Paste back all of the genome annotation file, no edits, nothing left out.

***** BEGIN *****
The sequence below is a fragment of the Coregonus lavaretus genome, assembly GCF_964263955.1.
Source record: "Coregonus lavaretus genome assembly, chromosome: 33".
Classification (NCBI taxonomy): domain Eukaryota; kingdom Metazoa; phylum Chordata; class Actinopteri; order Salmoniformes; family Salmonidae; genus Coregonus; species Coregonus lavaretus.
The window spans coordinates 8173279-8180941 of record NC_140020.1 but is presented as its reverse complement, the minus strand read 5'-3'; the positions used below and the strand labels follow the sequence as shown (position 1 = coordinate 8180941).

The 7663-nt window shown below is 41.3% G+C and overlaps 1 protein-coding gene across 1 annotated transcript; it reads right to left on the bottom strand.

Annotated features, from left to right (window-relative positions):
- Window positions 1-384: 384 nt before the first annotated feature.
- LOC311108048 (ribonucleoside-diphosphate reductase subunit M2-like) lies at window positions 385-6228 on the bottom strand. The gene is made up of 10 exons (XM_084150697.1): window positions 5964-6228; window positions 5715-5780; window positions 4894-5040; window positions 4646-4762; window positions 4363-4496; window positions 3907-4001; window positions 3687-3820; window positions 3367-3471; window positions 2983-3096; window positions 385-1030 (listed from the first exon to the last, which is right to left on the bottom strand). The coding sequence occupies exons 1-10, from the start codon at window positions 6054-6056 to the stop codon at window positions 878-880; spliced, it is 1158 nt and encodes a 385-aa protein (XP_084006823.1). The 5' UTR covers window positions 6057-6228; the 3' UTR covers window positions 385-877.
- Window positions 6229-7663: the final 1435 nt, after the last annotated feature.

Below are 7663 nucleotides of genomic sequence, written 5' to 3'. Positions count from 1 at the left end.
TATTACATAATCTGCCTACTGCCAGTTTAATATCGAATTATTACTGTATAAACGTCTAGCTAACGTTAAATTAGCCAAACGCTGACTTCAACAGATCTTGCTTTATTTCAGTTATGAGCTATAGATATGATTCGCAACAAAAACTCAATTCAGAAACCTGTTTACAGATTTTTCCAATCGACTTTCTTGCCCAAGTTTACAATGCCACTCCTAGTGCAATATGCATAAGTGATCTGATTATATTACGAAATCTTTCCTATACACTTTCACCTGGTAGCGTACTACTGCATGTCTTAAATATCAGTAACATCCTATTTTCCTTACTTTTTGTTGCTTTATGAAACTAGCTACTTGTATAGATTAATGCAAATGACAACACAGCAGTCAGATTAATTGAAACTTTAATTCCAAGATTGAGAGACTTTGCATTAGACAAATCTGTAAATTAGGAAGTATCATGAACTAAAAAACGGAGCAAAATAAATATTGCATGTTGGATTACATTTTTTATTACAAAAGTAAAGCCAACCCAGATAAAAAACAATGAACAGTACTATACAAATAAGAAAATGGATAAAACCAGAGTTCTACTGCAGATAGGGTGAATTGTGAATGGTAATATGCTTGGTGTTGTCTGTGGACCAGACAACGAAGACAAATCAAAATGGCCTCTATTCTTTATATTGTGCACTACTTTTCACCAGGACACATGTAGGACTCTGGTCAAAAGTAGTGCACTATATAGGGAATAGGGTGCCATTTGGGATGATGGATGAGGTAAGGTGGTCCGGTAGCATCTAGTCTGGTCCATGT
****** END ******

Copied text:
The sequence below is a fragment of the Coregonus lavaretus genome, assembly GCF_964263955.1.
Source record: "Coregonus lavaretus genome assembly, chromosome: 33".
Classification (NCBI taxonomy): domain Eukaryota; kingdom Metazoa; phylum Chordata; class Actinopteri; order Salmoniformes; family Salmonidae; genus Coregonus; species Coregonus lavaretus.
The window spans coordinates 8173279-8180941 of record NC_140020.1 but is presented as its reverse complement, the minus strand read 5'-3'; the positions used below and the strand labels follow the sequence as shown (position 1 = coordinate 8180941).

The 7663-nt window shown below is 41.3% G+C and overlaps 1 protein-coding gene across 1 annotated transcript; it reads right to left on the bottom strand.

Annotated features, from left to right (window-relative positions):
- Window positions 1-384: 384 nt before the first annotated feature.
- LOC311108048 (ribonucleoside-diphosphate reductase subunit M2-like) lies at window positions 385-6228 on the bottom strand. The gene is made up of 10 exons (XM_084150697.1): window positions 5964-6228; window positions 5715-5780; window positions 4894-5040; window positions 4646-4762; window positions 4363-4496; window positions 3907-4001; window positions 3687-3820; window positions 3367-3471; window positions 2983-3096; window positions 385-1030 (listed from the first exon to the last, which is right to left on the bottom strand). The coding sequence occupies exons 1-10, from the start codon at window positions 6054-6056 to the stop codon at window positions 878-880; spliced, it is 1158 nt and encodes a 385-aa protein (XP_084006823.1). The 5' UTR covers window positions 6057-6228; the 3' UTR covers window positions 385-877.
- Window positions 6229-7663: the final 1435 nt, after the last annotated feature.

Below are 7663 nucleotides of genomic sequence, written 5' to 3'. Positions count from 1 at the left end.
TATTACATAATCTGCCTACTGCCAGTTTAATATCGAATTATTACTGTATAAACGTCTAGCTAACGTTAAATTAGCCAAACGCTGACTTCAACAGATCTTGCTTTATTTCAGTTATGAGCTATAGATATGATTCGCAACAAAAACTCAATTCAGAAACCTGTTTACAGATTTTTCCAATCGACTTTCTTGCCCAAGTTTACAATGCCACTCCTAGTGCAATATGCATAAGTGATCTGATTATATTACGAAATCTTTCCTATACACTTTCACCTGGTAGCGTACTACTGCATGTCTTAAATATCAGTAACATCCTATTTTCCTTACTTTTTGTTGCTTTATGAAACTAGCTACTTGTATAGATTAATGCAAATGACAACACAGCAGTCAGATTAATTGAAACTTTAATTCCAAGATTGAGAGACTTTGCATTAGACAAATCTGTAAATTAGGAAGTATCATGAACTAAAAAACGGAGCAAAATAAATATTGCATGTTGGATTACATTTTTTATTACAAAAGTAAAGCCAACCCAGATAAAAAACAATGAACAGTACTATACAAATAAGAAAATGGATAAAACCAGAGTTCTACTGCAGATAGGGTGAATTGTGAATGGTAATATGCTTGGTGTTGTCTGTGGACCAGACAACGAAGACAAATCAAAATGGCCTCTATTCTTTATATTGTGCACTACTTTTCACCAGGACACATGTAGGACTCTGGTCAAAAGTAGTGCACTATATAGGGAATAGGGTGCCATTTGGGATGATGGATGAGGTAAGGTGGTCCGGTAGCATCTAGTCTGGTCCATGT